In 2018 the Irish Government approved the high-level design of the Renewable Electricity Support Scheme (RESS) including its ambitious community provisions. The design was based on two public consultations:
- The ambition set out in Ireland’s Energy White Paper to support communities,
- The emergence of energy communities as a key function of the recast Renewable Energy Directive within the EU Clean Energy Package.
The Government decision noted that the scheme would deliver on a broad range of policy objectives, including “the provision of pathways and supports for communities to participate in renewable energy projects”.
Renewable electricity is a central element of Ireland’s action on climate disruption as set out in the Programme for Government, the Climate Action Plan 2019, and the National Energy and Climate Plan 2021-2030. The RESS scheme ensures that we are on a pathway to meet our ambitious climate targets and lays the foundations of a thriving and cost-effective renewable electricity market. This will support the growth of the green economy, create both sustainable work opportunities and communities, and ultimately benefit the consumer as renewables become more cost effective.
Overview of RESS
The Renewable Electricity Support Scheme (RESS) has been designed to promote investment in renewable energy generation in Ireland. Ireland has set a target of 80% renewable electricity, and an EU-wide renewable energy target of 32%, by 2030. This competitive auction based, cost effective framework will help us achieve these targets.
In addition RESS will help deliver
- Community ownership and partnership and
- Increased renewable technology diversity
RESS AuctionsRESS auctions will be held at frequent intervals throughout the lifetime of the scheme. These auctions will be designed in line with trajectory targets identified in Ireland’s National Energy and Climate Plan (NECP).
Community aspects of RESS
There are two aspects of community participation in RESS.
- Community-Led Projects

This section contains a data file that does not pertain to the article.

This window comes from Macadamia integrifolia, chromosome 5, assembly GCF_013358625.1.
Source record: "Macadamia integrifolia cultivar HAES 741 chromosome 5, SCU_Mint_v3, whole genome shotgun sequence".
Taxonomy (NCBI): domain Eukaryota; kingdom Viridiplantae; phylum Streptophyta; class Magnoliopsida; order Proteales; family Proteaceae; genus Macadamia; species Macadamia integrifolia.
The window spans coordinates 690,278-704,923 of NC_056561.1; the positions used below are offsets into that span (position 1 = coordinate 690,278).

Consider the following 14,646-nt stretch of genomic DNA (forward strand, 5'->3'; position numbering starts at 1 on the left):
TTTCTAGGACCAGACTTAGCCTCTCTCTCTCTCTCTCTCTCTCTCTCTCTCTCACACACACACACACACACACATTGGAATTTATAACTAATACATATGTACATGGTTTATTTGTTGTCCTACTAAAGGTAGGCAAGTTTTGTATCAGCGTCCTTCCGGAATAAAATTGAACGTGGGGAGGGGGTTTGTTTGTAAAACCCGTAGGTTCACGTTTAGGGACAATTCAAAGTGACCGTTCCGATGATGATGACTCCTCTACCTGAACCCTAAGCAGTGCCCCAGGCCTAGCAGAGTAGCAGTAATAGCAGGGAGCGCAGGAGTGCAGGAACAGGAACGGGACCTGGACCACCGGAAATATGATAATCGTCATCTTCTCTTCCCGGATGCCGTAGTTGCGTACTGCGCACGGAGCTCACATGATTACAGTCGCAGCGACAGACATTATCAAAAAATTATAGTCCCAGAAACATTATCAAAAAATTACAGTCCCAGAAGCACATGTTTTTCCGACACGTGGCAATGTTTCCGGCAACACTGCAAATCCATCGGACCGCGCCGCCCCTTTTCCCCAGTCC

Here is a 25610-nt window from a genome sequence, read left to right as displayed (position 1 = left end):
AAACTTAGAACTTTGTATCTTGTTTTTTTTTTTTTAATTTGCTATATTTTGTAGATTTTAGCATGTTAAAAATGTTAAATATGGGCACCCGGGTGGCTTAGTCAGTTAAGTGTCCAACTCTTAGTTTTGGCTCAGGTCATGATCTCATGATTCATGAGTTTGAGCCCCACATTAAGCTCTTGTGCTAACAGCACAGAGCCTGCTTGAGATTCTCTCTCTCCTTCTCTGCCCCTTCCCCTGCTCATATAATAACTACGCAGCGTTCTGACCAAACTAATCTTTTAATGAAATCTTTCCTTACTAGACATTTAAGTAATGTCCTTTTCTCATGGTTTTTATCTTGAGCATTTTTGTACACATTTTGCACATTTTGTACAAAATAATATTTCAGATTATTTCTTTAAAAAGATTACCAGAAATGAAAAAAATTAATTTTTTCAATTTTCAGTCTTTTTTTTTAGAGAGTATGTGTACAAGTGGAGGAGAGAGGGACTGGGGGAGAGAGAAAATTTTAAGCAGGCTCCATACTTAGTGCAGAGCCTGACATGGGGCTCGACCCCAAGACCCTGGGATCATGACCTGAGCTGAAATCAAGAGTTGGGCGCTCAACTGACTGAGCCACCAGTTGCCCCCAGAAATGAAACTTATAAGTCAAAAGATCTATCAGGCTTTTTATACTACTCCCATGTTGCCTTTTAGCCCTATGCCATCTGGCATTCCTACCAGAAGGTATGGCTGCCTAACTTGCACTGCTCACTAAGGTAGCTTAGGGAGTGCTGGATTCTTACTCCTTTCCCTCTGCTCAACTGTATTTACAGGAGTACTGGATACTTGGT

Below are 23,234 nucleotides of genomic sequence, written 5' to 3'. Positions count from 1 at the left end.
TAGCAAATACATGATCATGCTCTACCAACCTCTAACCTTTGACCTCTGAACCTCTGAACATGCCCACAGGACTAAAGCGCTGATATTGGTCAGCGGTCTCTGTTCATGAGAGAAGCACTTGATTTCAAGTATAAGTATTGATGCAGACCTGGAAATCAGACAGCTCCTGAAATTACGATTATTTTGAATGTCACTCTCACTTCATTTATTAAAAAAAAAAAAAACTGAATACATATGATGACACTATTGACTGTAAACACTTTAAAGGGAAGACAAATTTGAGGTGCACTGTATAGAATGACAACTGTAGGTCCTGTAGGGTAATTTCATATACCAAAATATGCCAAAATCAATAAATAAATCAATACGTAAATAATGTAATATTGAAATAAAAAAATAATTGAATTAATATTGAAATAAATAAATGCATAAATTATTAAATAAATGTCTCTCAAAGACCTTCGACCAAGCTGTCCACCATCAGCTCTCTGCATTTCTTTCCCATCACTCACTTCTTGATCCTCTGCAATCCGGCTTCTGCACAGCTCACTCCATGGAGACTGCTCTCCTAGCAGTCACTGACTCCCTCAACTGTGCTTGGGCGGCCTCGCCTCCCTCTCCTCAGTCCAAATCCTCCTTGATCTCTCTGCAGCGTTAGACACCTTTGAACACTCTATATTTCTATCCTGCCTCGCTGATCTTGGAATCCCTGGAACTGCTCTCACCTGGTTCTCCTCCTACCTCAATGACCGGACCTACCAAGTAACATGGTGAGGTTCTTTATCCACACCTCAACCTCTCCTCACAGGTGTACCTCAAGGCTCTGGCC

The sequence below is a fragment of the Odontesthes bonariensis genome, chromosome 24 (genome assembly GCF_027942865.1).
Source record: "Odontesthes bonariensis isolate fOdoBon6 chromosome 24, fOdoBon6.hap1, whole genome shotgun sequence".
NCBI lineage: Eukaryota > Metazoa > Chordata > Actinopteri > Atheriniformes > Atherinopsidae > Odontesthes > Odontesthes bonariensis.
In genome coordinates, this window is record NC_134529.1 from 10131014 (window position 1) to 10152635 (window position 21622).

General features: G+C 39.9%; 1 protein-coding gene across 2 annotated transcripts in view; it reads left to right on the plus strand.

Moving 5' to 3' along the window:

- Community Benefit Funds
Community-led projects can apply for RESS if they meet the following criteria*:
- Application must be made in conjunction with a Sustainable Energy Community (SEC)
- Project size must be between 0.5 and 5MW
- Fully (100%) owned by a Renewable Energy Community (REC)** – primary purpose is community benefit (environmental, economic or social) rather than financial profit.
- Community group must be based on open and voluntary participation
- Participation based on local domicile (within close proximity to the RESS project)
An application for a Community-Led Project must be made in conjunction with a Sustainable Energy Community member. The SEC must be identified in the Declaration of a Community-Led Project, together with a description of the relationship between the Applicant and the Sustainable Energy Community.
In February 2021 it was announced that Community-led projects seeking to apply to future RESS auctions, must be 100% owned by the community, as opposed to being majority owned as was the case for RESS-1.
Community Benefit Funds
A mandatory Community Benefit Fund must be provided by all projects successful in a RESS auction. The contribution is to be set at €2/MWh. The Fund will be aligned to incentivise investment in local renewable energy, energy efficiency measures and climate action initiatives.The community benefit funds under RESS-1 will deliver approximately €4.5million a year to sustainable community initiatives targeted at those communities living in close proximity to the RESS-1 Projects.
RESS project developers can now register their project and associated Community Benefit Fund on our Community Benefit Fund National Register.